On Tuesday evening, citizens of India were appalled to find that the Internet Archive had been blocked by a growing number of local ISPs. Instead of finding the Wayback Machine, users saw a message that is routinely used when the government restricts access to an online organization.
First reported by Indian outlet Medianama, the blockage is still unexplained. The site currently lists 12 ISPs that are blocking the Wayback Machine and multiple outlets report that India’s Department of Telecom and the Ministry of Electronics have been silent when asked about the blockage. A spokesperson for the Internet Archive confirmed the situation to The Verge and said in a statement, “Obviously, we are disappointed and concerned by this situation and are very eager to understand why it’s happening and see full access restored to archive.org.” Gizmodo has reached out to Internet Archive administrators to see if they’ve received any further information.
One of the few truly good destinations on the internet, the nonprofit Internet Archive has captured screenshots of 302 billion pages on the web over the course of its 21-year history. While the organization isn’t as frequent a target of internet censorship as companies like Facebook and Google, it has faced bans in Russia, and in 2014 it was one of 31 websites that were targeted by India for “carrying anti-Indian content.”
India’s Information Technology Act includes powers that allow officers of the central government to request ISP restrictions on sites that may violate the nation’s “sovereignty and integrity.” That’s often led to blockages of social media, as well as porn and file-sharing sites.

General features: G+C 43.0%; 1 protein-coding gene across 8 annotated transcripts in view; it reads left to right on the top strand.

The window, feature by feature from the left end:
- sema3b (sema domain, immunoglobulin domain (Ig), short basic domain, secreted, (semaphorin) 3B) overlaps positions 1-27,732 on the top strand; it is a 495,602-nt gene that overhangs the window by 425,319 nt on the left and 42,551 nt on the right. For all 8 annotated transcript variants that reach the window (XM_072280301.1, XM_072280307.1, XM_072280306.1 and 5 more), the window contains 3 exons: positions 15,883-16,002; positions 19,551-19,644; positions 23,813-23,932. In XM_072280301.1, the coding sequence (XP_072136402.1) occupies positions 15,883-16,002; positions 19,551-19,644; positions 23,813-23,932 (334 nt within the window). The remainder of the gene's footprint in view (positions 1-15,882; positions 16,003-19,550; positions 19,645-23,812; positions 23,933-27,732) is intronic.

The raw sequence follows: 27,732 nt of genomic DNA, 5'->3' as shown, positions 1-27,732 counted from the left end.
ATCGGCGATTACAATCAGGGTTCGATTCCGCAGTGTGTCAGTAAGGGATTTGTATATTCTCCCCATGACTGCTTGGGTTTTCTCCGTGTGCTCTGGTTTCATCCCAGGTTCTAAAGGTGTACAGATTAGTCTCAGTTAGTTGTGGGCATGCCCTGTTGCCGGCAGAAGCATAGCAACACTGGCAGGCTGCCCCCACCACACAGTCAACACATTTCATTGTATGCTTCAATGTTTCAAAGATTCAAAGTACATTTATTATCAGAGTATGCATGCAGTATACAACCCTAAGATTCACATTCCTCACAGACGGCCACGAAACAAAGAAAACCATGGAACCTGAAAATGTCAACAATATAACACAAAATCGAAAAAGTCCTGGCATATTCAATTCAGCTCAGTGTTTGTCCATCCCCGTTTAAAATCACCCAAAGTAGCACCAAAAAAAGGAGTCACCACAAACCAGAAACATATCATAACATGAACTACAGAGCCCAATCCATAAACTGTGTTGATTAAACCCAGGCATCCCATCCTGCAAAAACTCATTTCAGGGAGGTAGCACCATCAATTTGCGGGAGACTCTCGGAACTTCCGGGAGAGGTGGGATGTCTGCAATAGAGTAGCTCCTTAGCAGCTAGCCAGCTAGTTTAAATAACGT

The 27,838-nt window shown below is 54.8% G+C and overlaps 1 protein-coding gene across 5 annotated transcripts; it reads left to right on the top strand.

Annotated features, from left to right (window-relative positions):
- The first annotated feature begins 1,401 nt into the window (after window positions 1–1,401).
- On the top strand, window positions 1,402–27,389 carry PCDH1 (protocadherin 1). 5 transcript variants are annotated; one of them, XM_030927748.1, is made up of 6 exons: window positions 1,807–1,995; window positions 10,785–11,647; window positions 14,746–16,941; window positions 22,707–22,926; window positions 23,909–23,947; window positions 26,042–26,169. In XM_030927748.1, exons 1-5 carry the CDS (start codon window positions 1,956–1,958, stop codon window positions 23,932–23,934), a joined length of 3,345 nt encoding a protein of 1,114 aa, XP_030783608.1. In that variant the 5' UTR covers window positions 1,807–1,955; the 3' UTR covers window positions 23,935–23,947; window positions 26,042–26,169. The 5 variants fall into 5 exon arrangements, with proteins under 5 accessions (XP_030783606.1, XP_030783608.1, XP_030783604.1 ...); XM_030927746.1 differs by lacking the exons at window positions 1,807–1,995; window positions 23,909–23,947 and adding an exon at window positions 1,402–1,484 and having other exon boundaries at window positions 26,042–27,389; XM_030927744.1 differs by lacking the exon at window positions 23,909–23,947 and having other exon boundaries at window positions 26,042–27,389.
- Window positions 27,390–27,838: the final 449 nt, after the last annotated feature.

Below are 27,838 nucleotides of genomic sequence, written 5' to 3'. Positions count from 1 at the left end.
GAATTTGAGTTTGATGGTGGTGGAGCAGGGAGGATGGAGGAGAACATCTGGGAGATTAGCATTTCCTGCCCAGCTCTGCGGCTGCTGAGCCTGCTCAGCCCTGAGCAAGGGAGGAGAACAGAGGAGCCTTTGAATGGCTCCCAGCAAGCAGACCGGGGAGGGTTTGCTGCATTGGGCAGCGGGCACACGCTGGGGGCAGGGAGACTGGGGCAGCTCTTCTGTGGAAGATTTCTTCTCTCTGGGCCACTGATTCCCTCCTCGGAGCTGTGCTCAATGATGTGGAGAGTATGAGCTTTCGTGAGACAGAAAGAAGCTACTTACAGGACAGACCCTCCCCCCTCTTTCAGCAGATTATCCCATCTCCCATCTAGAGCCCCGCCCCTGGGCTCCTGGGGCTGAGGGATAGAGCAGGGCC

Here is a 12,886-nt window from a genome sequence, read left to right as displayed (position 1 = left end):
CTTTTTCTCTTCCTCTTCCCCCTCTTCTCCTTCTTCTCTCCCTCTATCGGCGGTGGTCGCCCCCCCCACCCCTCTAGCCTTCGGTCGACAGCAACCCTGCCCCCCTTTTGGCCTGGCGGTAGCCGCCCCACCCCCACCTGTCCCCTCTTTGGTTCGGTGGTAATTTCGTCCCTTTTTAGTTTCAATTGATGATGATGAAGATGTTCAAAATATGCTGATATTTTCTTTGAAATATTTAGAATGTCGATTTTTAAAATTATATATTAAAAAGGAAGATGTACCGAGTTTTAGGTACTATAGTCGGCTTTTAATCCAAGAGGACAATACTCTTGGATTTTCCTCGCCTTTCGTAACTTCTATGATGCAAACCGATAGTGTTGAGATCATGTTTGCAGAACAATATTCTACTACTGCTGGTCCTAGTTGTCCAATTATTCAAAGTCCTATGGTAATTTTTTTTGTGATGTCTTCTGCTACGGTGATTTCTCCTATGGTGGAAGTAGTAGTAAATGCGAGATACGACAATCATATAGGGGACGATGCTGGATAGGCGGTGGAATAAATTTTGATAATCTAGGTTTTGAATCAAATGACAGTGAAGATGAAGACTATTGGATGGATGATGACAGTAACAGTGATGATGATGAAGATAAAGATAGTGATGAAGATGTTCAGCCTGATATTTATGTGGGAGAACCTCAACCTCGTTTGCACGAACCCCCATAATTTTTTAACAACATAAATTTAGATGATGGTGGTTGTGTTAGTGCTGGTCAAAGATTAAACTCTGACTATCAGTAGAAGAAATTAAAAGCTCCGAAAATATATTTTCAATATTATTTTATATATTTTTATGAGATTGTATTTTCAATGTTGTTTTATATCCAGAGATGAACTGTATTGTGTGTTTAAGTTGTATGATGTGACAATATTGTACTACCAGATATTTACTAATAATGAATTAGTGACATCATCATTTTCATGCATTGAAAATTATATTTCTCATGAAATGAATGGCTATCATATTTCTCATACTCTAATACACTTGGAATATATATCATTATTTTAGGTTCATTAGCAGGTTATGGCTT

For the most part, the Internet Archive is a fairly benign site. It simply contains historical documentation of what has been on the internet as well as some creative commons material. Its services are essential for maintaining reference points for broken hyperlinks and deleted websites. At the same time, there’s an anti-authoritarian element to the group’s mission that could inflame some parties that hope to scrub information from the web.
The Next Web offers one theory for the recent blockage:
The site is one of the only ways to access documents published and now taken down by the Unique Identification Authority of India. The agency is responsible for building and implementing the Aadhaar citizen ID program, which has been criticised for its porous security and data sharing protocols.
It’s possible that the block is an effort to prevent web users in the country from viewing these documents, including one that lists a number of private companies tasked with seeding and verifying Aadhaar data.
The fact that the government doesn’t have to inform its citizens about why it is blocking access to certain websites is a consistent source of frustration for the populace. There isn’t even a comprehensive public list of which websites are blocked. In the meantime, Redditors have pointed out that The Wayback Machine can still be accessed by using the more secure https URL: https://archive.org.